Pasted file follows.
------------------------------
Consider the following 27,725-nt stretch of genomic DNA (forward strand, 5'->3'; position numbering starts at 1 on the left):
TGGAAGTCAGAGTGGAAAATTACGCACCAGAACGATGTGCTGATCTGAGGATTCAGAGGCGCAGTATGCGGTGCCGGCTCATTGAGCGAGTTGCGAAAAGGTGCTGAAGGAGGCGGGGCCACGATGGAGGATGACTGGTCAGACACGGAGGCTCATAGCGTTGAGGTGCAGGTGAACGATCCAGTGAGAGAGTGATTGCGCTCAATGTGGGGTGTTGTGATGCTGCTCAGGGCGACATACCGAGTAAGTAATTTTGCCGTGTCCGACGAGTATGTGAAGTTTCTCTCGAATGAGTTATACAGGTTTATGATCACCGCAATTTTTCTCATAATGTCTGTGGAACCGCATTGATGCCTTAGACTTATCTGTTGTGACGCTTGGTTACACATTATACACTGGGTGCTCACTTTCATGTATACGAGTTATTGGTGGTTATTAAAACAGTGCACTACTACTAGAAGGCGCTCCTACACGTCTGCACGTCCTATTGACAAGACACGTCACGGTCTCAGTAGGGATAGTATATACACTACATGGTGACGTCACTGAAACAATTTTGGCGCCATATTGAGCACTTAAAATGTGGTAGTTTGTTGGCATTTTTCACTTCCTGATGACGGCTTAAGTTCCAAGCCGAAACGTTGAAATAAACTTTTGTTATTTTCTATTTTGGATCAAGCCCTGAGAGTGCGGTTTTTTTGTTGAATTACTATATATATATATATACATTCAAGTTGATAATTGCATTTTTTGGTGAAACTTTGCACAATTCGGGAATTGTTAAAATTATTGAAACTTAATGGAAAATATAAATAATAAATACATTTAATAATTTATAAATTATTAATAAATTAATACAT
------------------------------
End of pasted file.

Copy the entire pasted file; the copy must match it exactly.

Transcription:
Consider the following 27,725-nt stretch of genomic DNA (forward strand, 5'->3'; position numbering starts at 1 on the left):
TGGAAGTCAGAGTGGAAAATTACGCACCAGAACGATGTGCTGATCTGAGGATTCAGAGGCGCAGTATGCGGTGCCGGCTCATTGAGCGAGTTGCGAAAAGGTGCTGAAGGAGGCGGGGCCACGATGGAGGATGACTGGTCAGACACGGAGGCTCATAGCGTTGAGGTGCAGGTGAACGATCCAGTGAGAGAGTGATTGCGCTCAATGTGGGGTGTTGTGATGCTGCTCAGGGCGACATACCGAGTAAGTAATTTTGCCGTGTCCGACGAGTATGTGAAGTTTCTCTCGAATGAGTTATACAGGTTTATGATCACCGCAATTTTTCTCATAATGTCTGTGGAACCGCATTGATGCCTTAGACTTATCTGTTGTGACGCTTGGTTACACATTATACACTGGGTGCTCACTTTCATGTATACGAGTTATTGGTGGTTATTAAAACAGTGCACTACTACTAGAAGGCGCTCCTACACGTCTGCACGTCCTATTGACAAGACACGTCACGGTCTCAGTAGGGATAGTATATACACTACATGGTGACGTCACTGAAACAATTTTGGCGCCATATTGAGCACTTAAAATGTGGTAGTTTGTTGGCATTTTTCACTTCCTGATGACGGCTTAAGTTCCAAGCCGAAACGTTGAAATAAACTTTTGTTATTTTCTATTTTGGATCAAGCCCTGAGAGTGCGGTTTTTTTGTTGAATTACTATATATATATATATACATTCAAGTTGATAATTGCATTTTTTGGTGAAACTTTGCACAATTCGGGAATTGTTAAAATTATTGAAACTTAATGGAAAATATAAATAATAAATACATTTAATAATTTATAAATTATTAATAAATTAATACAT